You may handle ammunition, magazines, speed loaders and/or moon clips pretty much everywhere except in the Safety Areas.
Absolutely DO NOT handle ammunition or magazines in the safety areas.

When you are not shooting, please help paste targets and reset steel for the other shooters.
USPSA is proudly recognized as a participation sport. This means we all pitch in to help reset the stages in between shooters. After scoring, the steel targets need to be reset and “paper” targets (actually cardboard) need to be taped (that is, the holes in the target are covered with little square stickers called “pasters”) to prepare for the next shooter. The match moves along much faster when everyone helps.

Listen for your turn to shoot and be prepared
The Range Officer that is keeping score will usually call out the shooters who are “up”, “on-deck” and the “in-the-hole”. It is OK to take a break from resetting the stage once you hear your name being called. Double-check that you have your magazines speed loaders or moon-clips loaded and that you understand the course of fire for the stage.

Know the Range Commands
These commands may seem simple, but they are there to help protect you and everyone else.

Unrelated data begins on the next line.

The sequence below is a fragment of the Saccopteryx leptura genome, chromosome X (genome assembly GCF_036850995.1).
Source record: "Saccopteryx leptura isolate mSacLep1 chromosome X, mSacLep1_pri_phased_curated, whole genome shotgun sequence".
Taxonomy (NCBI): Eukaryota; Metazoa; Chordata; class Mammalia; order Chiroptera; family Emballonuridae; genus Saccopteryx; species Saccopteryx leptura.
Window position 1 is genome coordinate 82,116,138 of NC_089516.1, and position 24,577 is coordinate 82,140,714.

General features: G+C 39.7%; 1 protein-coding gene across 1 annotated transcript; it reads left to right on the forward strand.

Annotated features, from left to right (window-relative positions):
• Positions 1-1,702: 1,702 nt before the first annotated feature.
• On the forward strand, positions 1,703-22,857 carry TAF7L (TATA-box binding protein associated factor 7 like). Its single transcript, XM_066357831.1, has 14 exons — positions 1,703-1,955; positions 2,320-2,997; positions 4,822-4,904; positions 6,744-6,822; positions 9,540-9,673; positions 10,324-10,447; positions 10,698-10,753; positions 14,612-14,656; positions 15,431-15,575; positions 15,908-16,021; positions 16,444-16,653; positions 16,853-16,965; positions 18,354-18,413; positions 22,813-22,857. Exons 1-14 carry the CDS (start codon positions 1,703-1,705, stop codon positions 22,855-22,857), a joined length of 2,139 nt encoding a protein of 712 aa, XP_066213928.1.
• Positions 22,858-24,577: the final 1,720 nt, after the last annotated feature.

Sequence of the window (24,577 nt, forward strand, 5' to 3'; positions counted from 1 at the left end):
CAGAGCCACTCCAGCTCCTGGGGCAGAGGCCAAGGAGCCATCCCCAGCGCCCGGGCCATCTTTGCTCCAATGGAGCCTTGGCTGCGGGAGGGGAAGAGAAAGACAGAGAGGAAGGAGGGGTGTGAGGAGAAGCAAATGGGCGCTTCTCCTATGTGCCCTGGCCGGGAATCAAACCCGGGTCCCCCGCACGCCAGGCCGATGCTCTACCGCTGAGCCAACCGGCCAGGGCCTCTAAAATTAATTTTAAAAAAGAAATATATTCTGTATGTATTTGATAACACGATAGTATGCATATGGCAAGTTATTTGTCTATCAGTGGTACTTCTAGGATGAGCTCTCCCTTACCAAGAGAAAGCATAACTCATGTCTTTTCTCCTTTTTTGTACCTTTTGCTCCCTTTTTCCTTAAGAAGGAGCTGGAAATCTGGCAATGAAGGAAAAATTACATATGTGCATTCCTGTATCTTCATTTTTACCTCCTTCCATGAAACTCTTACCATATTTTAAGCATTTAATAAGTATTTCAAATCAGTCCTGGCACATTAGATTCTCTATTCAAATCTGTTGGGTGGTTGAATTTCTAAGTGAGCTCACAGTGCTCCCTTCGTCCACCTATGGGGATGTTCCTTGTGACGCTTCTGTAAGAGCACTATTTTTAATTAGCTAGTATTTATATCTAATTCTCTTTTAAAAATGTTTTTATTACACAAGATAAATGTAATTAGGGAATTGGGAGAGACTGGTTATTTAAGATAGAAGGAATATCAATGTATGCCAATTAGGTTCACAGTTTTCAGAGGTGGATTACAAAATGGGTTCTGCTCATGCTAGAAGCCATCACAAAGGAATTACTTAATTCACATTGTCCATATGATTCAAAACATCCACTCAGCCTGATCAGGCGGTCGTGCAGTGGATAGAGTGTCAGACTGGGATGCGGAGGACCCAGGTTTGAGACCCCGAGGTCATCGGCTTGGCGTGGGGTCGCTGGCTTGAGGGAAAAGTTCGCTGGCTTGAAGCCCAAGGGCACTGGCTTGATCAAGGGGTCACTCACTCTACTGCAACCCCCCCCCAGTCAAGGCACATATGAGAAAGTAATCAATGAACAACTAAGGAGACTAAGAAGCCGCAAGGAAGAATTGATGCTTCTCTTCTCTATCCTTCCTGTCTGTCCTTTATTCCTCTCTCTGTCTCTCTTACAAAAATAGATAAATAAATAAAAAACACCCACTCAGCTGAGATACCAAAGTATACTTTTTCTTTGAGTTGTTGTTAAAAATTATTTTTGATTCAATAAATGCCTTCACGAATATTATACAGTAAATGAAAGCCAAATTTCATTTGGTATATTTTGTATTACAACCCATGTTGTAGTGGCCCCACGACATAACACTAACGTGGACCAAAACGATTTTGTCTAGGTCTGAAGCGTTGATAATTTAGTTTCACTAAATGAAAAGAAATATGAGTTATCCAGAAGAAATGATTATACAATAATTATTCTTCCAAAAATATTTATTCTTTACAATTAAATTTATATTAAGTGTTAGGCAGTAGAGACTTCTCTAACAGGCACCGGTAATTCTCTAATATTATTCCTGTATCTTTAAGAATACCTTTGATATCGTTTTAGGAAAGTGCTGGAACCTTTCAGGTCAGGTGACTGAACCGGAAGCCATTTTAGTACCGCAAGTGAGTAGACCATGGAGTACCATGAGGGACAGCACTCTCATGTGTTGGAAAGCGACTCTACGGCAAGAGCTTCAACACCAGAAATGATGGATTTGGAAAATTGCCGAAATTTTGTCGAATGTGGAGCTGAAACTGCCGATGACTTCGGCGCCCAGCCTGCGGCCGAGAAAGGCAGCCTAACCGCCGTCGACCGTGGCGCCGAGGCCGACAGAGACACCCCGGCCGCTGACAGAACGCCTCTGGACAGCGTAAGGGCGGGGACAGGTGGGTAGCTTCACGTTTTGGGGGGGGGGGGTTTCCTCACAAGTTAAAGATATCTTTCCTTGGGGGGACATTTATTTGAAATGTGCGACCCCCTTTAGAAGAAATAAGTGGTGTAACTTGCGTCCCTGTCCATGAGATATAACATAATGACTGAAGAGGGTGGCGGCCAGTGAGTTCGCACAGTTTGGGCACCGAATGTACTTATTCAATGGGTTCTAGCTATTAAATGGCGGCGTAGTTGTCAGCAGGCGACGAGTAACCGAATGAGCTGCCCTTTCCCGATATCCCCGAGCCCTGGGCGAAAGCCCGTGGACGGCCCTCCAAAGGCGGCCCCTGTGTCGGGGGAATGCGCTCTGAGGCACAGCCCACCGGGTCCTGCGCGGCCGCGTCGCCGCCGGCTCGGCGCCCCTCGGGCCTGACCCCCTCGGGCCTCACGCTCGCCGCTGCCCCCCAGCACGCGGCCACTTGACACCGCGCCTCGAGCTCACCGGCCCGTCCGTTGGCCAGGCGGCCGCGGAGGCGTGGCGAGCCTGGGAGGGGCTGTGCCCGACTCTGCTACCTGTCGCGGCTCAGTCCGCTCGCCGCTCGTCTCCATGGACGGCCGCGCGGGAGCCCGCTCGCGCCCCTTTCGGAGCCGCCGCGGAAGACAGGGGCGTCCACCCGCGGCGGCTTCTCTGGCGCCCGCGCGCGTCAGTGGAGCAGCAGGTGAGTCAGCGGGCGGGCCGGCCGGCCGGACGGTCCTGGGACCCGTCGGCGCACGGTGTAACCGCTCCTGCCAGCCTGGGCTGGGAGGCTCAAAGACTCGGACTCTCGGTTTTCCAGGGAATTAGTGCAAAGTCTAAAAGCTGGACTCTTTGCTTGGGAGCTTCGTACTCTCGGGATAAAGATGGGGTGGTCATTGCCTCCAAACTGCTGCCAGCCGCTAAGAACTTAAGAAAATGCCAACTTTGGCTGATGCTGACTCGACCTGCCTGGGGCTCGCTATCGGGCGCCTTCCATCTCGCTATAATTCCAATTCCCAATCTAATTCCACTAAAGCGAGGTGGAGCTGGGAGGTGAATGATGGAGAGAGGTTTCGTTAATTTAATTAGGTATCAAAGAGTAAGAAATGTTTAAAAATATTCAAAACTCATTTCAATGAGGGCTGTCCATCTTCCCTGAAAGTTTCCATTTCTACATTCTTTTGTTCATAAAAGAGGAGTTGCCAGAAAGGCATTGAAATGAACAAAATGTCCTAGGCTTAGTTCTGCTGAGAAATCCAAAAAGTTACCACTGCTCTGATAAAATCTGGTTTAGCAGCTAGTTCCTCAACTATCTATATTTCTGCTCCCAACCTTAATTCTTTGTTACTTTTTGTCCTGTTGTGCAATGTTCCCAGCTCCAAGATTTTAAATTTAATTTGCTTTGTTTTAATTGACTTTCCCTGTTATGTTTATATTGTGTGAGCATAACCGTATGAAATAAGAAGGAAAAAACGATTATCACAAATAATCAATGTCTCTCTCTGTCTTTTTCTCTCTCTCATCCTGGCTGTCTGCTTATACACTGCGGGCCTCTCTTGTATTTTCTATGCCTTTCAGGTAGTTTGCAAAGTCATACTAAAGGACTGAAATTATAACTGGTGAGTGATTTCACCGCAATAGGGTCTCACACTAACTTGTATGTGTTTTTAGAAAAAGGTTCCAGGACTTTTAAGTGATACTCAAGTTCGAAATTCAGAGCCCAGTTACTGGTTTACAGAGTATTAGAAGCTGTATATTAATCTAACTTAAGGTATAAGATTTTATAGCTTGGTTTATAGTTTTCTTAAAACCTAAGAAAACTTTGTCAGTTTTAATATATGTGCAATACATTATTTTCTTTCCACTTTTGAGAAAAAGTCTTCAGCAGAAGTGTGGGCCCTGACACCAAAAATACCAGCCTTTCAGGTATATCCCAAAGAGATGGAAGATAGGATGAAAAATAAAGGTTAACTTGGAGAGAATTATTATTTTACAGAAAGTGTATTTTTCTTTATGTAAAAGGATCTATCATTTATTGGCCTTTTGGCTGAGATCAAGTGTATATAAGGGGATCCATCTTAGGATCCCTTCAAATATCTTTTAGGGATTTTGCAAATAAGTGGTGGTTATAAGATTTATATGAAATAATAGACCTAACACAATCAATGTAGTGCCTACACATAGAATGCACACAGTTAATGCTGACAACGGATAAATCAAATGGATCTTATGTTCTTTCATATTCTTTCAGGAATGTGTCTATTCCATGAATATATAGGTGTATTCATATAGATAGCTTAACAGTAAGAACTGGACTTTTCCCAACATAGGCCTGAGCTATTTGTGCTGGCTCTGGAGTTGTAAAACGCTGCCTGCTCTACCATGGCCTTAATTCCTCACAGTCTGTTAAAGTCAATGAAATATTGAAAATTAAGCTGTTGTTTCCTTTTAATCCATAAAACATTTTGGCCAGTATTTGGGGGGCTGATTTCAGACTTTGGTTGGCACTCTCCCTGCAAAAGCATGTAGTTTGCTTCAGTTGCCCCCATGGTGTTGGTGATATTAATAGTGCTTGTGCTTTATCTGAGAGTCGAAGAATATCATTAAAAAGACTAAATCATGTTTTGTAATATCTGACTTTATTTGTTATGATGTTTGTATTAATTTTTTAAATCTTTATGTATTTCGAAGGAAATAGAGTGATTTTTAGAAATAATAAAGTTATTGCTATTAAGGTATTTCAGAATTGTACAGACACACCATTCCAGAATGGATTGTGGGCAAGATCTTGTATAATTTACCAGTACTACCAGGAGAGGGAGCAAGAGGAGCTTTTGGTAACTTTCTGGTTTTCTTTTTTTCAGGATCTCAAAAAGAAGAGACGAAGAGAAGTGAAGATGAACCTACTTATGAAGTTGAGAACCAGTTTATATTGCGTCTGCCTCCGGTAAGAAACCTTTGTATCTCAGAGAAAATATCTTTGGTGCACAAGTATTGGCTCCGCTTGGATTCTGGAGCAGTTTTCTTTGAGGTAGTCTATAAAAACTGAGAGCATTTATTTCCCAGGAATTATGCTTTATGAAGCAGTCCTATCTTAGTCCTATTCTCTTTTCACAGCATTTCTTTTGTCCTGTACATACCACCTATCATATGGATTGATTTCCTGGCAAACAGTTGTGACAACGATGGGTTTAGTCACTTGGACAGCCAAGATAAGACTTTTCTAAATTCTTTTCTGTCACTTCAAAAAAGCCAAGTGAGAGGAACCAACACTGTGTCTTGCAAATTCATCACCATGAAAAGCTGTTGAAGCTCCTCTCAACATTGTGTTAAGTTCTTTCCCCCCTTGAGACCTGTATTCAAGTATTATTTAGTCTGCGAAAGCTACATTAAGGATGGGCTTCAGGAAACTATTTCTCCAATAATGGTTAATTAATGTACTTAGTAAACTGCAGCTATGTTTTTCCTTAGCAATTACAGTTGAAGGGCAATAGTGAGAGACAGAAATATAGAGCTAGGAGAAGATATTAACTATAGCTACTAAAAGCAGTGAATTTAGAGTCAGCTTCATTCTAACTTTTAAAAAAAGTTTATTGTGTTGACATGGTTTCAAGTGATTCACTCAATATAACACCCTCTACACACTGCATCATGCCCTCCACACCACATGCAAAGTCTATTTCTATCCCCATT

Make Ready – This is the signal from the Range Officer that the range is clear and you are allowed to unholster you gun, take a sight picture, load your gun, holster the gun and then assume the start position.

Are You Ready? – The RO is making sure that you are indeed ready to shoot. If you are not ready, please say “no” immediately. Not answering verbally means that you are ready to shoot and the RO will move on to:

Standby – This means that the start signal will be initiated in the next 1 to 4 seconds.

“Start Signal” – This is usually a beep from the timer, so start shooting. Move safely through the course keeping the muzzle of the gun pointed down range and engage all targets. If you hear the Range officer yell “STOP”, then stop moving, make sure your finger is off the trigger and follow to RO’s commands.

If You Are Finished, Unload and Show Clear – Continue shooting if you aren’t finished (unless the RO has yelled “STOP”). If you are done, then remove the magazine and eject the chambered round. Keep the action open so that the Range Officer can see that there is no longer a chambered round.